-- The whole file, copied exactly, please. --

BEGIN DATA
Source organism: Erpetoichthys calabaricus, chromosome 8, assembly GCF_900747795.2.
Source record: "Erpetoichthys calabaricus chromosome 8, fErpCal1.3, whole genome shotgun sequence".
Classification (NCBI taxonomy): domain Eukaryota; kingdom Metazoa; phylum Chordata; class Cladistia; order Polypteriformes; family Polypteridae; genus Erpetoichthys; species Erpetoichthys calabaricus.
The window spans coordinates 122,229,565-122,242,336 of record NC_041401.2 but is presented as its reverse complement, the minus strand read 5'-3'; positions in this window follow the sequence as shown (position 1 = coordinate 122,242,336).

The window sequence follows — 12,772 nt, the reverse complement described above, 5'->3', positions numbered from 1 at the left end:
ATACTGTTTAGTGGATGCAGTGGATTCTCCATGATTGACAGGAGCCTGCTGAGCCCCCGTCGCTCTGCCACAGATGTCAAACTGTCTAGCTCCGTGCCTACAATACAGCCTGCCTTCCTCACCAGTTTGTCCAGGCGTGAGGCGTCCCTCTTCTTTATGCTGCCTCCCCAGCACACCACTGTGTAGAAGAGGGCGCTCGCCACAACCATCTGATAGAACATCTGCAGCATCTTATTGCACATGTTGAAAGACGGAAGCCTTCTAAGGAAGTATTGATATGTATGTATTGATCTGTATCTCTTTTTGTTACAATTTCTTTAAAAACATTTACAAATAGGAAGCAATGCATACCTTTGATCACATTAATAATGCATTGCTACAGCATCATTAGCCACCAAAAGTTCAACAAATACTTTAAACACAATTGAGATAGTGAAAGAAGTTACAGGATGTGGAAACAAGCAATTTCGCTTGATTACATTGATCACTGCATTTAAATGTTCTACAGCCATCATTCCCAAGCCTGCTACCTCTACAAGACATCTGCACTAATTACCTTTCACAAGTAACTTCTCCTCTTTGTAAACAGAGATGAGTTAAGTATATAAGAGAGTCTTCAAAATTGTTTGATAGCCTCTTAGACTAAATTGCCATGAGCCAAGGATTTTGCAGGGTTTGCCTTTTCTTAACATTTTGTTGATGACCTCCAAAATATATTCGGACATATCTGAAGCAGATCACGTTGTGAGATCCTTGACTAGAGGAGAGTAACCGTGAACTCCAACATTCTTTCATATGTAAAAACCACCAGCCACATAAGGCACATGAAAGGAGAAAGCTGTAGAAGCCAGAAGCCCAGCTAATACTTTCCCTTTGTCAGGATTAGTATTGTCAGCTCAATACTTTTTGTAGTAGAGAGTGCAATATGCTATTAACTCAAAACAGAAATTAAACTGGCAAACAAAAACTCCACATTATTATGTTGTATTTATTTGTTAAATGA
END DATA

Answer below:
Source organism: Erpetoichthys calabaricus, chromosome 8, assembly GCF_900747795.2.
Source record: "Erpetoichthys calabaricus chromosome 8, fErpCal1.3, whole genome shotgun sequence".
Classification (NCBI taxonomy): domain Eukaryota; kingdom Metazoa; phylum Chordata; class Cladistia; order Polypteriformes; family Polypteridae; genus Erpetoichthys; species Erpetoichthys calabaricus.
The window spans coordinates 122,229,565-122,242,336 of record NC_041401.2 but is presented as its reverse complement, the minus strand read 5'-3'; positions in this window follow the sequence as shown (position 1 = coordinate 122,242,336).

The window sequence follows — 12,772 nt, the reverse complement described above, 5'->3', positions numbered from 1 at the left end:
ATACTGTTTAGTGGATGCAGTGGATTCTCCATGATTGACAGGAGCCTGCTGAGCCCCCGTCGCTCTGCCACAGATGTCAAACTGTCTAGCTCCGTGCCTACAATACAGCCTGCCTTCCTCACCAGTTTGTCCAGGCGTGAGGCGTCCCTCTTCTTTATGCTGCCTCCCCAGCACACCACTGTGTAGAAGAGGGCGCTCGCCACAACCATCTGATAGAACATCTGCAGCATCTTATTGCACATGTTGAAAGACGGAAGCCTTCTAAGGAAGTATTGATATGTATGTATTGATCTGTATCTCTTTTTGTTACAATTTCTTTAAAAACATTTACAAATAGGAAGCAATGCATACCTTTGATCACATTAATAATGCATTGCTACAGCATCATTAGCCACCAAAAGTTCAACAAATACTTTAAACACAATTGAGATAGTGAAAGAAGTTACAGGATGTGGAAACAAGCAATTTCGCTTGATTACATTGATCACTGCATTTAAATGTTCTACAGCCATCATTCCCAAGCCTGCTACCTCTACAAGACATCTGCACTAATTACCTTTCACAAGTAACTTCTCCTCTTTGTAAACAGAGATGAGTTAAGTATATAAGAGAGTCTTCAAAATTGTTTGATAGCCTCTTAGACTAAATTGCCATGAGCCAAGGATTTTGCAGGGTTTGCCTTTTCTTAACATTTTGTTGATGACCTCCAAAATATATTCGGACATATCTGAAGCAGATCACGTTGTGAGATCCTTGACTAGAGGAGAGTAACCGTGAACTCCAACATTCTTTCATATGTAAAAACCACCAGCCACATAAGGCACATGAAAGGAGAAAGCTGTAGAAGCCAGAAGCCCAGCTAATACTTTCCCTTTGTCAGGATTAGTATTGTCAGCTCAATACTTTTTGTAGTAGAGAGTGCAATATGCTATTAACTCAAAACAGAAATTAAACTGGCAAACAAAAACTCCACATTATTATGTTGTATTTATTTGTTAAATGA